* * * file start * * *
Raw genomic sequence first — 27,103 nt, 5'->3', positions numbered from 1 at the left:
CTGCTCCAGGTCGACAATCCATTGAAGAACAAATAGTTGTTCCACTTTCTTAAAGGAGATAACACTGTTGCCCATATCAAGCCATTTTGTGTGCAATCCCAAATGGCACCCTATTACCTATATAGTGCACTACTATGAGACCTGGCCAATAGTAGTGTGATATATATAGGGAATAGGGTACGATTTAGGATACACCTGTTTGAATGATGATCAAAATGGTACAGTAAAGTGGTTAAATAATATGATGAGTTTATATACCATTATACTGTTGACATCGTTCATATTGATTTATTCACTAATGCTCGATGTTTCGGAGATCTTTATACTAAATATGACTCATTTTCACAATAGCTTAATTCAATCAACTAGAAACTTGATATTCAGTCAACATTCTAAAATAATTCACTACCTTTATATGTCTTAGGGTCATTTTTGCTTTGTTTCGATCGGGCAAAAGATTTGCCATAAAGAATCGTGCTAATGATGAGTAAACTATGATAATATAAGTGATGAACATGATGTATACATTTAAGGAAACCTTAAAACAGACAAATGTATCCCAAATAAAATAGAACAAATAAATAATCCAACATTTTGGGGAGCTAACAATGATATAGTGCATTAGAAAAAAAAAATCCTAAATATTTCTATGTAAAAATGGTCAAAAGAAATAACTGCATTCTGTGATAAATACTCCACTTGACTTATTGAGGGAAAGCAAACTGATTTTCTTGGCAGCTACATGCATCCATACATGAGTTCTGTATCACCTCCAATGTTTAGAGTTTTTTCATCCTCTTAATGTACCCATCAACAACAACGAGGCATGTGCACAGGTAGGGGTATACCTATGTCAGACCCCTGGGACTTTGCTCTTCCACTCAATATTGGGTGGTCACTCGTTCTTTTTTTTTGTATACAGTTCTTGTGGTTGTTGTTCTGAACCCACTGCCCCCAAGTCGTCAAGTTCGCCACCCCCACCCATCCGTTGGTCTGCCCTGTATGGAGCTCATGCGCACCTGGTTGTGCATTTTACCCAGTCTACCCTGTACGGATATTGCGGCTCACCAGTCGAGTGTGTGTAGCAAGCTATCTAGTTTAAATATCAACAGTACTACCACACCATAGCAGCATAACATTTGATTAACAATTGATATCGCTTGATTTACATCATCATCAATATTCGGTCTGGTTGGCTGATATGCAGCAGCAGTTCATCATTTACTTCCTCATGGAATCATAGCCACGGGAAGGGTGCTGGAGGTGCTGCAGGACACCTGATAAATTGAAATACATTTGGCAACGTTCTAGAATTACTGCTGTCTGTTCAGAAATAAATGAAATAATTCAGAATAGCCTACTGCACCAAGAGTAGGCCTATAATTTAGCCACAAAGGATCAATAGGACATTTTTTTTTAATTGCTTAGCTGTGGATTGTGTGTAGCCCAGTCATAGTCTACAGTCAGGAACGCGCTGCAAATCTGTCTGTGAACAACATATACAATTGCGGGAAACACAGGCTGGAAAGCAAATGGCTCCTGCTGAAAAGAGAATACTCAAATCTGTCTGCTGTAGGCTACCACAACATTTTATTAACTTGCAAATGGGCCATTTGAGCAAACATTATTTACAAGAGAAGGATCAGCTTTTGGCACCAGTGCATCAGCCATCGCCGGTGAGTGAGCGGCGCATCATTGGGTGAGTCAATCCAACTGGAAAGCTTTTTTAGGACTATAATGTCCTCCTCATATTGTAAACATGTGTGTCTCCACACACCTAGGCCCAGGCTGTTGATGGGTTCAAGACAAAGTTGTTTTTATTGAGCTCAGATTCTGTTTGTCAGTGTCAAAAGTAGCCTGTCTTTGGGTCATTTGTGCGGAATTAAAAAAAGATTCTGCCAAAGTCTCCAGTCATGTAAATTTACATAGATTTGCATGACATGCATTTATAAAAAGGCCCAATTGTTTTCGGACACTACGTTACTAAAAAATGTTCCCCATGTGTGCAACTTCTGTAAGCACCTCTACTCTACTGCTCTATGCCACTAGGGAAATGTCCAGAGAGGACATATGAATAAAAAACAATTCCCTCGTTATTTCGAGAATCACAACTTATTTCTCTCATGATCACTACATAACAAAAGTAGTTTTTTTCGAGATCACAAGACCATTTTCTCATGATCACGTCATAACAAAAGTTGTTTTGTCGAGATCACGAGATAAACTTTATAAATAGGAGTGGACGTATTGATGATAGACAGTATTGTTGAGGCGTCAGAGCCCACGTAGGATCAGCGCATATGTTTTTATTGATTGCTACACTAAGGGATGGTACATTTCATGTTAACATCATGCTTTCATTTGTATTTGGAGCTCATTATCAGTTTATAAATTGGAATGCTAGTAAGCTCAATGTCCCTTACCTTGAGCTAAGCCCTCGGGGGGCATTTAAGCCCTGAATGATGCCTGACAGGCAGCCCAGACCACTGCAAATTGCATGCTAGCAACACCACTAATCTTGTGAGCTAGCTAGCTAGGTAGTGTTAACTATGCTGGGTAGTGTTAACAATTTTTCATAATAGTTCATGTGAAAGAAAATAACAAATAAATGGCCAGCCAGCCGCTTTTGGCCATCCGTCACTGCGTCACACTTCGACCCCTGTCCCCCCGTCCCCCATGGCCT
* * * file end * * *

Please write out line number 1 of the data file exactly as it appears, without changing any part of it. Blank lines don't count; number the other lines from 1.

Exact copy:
Raw genomic sequence first — 27,103 nt, 5'->3', positions numbered from 1 at the left: